Applying distance learning technologies to real-world examples

The number of distance learning technologies available to instructional designers, beyond the content management system (CMS), appears to grow on a daily basis, but how do you choose which ones to use, and when? As part of this week’s class assignment, I was presented with a real-world example to problem-solve that very question. The example is as follows:

Example 1: Collaborative Training Environment
A new automated staff information system was recently purchased by a major corporation and needs to be implemented in six regional offices. Unfortunately, the staff is located throughout all the different offices and cannot meet at the same time or in the same location. As an instructional designer for the corporation, you have been charged with implementing a training workshop for these offices. As part of the training, you were advised how imperative it is that the staff members share information, in the form of screen captures and documents, and participate in ongoing collaboration.

Based on the information in the example above, I need to consider the following in choosing the technology to meet the requirements of this type of training environment:

  • Since the learners are located in different places, and cannot at the same time, the technology must be able to support an asynchronous environment. The asynchronous environment is one where “learners choose when and where to learn” (Simonson, Smaldino, Albright, & Zvacek, 2012, p. 10).
  • The learners need to be able to share documents.
  • The learners need to have access to a screen capture tool.
  • The learners need to be able to collaborate.

According to Simonson, Smaldino, Albright, & Zvacek (2012), “the web offers powerful opportunities for resource utilization, collaboration, and communication” (Simonson, Smaldino, Albright, & Zvacek, 2012, p. 136) and that “the power of the Web can be employed through the use of Web 2.0 applications. These tools are all about student engagement and higher-order learning” (Simonson, et. al., p. 136).

There are three Web 2.0 distance learning technologies I would propose for this situation: Facebook, Dropbox, and Jing.


Since the participants need to be able to collaborate in an asynchronous environment, the instructional designer can set up a secret Facebook group as the main site for the training workshop. Facebook secret pages required an invitation, and are not publicly searchable (Facebook Help Center, retrieved 03/2015), which means that the instructor can invite and track participants. Training workshop content, such as videos and documents, can be posted to the secret Facebook group, where learners are instructed to use the comments section as a discussion forum related to the video or to the training documents. According to a study by Sanchez, Cortijo, and Javed (2014), “although Facebook was not originally designed for educational purposes, it has a great potential to enhance the learning experience. As several authors state, Facebook can promote collaborative models of learning, connect students and instructors, increase learners’ motivational level, and create a more comfortable classroom climate” (Sanchez, Cortijo, and Javed, 2014, p. 146).


Dropbox is a file storage site that allows you to share your files securely (Dropbox Homepage, 2015). The instructional designer can set up a Dropbox folder for the training workshop, and share the folder with the learners.  All of the documents, videos, and resources associated with the workshop are stored in one place, and can be shared with the Facebook group (Dropbox Help Center). Molinari (2013) highlights Dropbox as a place for students to collaborate.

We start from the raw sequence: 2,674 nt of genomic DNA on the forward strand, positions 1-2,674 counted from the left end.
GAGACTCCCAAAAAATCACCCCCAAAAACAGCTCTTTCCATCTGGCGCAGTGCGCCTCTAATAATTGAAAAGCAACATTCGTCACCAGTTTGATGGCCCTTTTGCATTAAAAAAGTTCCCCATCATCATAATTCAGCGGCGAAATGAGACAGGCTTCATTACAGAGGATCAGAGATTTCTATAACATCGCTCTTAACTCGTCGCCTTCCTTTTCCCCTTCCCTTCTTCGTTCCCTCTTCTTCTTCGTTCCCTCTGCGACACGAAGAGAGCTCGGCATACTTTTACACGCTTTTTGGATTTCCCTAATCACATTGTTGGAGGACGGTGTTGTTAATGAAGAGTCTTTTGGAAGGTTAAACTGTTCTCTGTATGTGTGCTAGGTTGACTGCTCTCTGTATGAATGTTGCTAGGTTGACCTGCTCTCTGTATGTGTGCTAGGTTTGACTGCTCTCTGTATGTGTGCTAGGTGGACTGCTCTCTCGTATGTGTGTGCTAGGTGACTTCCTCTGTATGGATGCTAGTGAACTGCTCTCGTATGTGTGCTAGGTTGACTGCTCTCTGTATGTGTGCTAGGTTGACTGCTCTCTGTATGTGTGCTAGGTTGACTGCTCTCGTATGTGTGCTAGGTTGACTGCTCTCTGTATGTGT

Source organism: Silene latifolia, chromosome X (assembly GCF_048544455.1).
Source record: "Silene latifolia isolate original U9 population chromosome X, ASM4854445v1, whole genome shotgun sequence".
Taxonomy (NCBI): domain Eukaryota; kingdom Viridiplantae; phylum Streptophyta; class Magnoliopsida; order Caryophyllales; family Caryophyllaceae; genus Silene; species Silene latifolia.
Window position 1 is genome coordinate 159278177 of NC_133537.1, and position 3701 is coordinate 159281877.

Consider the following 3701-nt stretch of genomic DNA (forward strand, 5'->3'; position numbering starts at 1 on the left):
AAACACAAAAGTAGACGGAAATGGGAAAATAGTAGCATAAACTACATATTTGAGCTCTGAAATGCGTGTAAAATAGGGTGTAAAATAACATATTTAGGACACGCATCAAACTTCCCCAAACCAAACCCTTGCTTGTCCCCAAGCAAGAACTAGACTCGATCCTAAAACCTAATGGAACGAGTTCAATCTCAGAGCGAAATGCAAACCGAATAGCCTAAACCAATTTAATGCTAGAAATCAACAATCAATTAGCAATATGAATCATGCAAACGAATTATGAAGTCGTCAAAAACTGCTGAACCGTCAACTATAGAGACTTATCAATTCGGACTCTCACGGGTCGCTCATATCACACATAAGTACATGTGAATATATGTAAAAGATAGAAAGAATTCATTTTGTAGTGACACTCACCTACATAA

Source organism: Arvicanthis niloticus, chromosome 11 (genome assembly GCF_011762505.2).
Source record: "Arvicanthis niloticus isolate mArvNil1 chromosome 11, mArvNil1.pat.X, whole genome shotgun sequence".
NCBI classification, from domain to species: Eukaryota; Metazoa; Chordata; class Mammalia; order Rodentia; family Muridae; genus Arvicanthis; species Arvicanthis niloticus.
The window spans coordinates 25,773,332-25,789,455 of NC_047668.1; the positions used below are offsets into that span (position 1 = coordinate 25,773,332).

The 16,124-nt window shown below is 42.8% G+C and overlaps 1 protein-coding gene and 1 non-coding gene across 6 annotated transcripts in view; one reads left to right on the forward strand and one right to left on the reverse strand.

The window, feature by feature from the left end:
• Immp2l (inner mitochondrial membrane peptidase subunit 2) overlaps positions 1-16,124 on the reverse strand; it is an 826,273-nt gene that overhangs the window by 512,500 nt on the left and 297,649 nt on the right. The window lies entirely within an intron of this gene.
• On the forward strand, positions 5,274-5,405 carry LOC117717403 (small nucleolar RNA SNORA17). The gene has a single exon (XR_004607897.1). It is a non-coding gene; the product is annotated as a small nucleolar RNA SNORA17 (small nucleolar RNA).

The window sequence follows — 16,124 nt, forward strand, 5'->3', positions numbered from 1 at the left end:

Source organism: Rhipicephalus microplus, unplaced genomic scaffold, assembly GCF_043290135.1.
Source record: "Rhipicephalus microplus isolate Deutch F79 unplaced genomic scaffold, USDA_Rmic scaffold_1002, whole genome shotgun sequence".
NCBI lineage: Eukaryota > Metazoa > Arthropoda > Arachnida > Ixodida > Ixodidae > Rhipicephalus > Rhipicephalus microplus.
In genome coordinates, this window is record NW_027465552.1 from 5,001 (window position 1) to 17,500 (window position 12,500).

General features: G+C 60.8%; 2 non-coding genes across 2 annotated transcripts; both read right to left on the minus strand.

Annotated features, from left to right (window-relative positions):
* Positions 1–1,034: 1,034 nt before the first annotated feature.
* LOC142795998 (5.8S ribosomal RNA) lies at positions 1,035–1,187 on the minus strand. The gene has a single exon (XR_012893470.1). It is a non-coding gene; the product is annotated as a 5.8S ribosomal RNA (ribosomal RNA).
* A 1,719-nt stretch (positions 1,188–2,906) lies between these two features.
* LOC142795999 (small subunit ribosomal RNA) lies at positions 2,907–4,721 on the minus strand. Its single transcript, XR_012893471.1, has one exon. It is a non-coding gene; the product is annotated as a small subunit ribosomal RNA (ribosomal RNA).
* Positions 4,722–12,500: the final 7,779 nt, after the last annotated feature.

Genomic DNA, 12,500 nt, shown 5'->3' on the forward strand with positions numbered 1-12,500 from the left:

“Jing is a computer service that let you capture basic video, animation, and still images, and share them on the web” (About Jing, 2015). This tool gives the workshop instructor and participants the screen capture functionality identified as a requirement in the real-world scenario. Koepke and Kopp (n.d.),  and Purdue University’s Instructional Development Center Blog both discuss that Jing can be used for providing video feedback.

In 2006, Yoany Beldarrain, in the article Distance Education Trends: Integrating new technologies to foster student interaction and collaboration, stated “the 21st-century learner requires educational opportunities not bound by time or place, yet allow interaction with the instructor and peers “(Beldarrain, 2006, p. 150).  The number of technologies available to instructional designers has grown tremendously since Beldarrain’s article 9 years ago, yet, as the real-world example I was presented with in class this week shows, Beldarrain’s statement remains true to this day.



About Jing. Retrieved from

Beldarrain, Y. (2006). Distance Education Trends: Integrating new technologies to foster student interaction and collaboration. Distance Education, 27(2), 139-153. doi:10.1080/01587910600789498

Dropbox. Retrieved from

Dropbox Help Center. Retrieved from

Koepke, K., and Kopp, B. (n.d.). Using Jing in your teaching. Retrieved from

Molinari, A. (2013). Creating a sense of community for distance dearners: Examples from the field. Texas Adult & Family Literacy Quarterly. (17)3. Retrieved from

Purdue University Instructional Development Center (2010 February 20). Jing Video feedback [web log]. Retrieved from

Sánchez, R. A., Cortijo, V., & Javed, U. (2014). Students’ perceptions of Facebook for academic purposes. Computers & Education70, 138-149.

Simonson, M., Smaldino, S., Albright, M., & Zvacek, S. (2012). Teaching and learning at a distance: Foundations of distance education (5th ed.) Boston, MA: Pearson.


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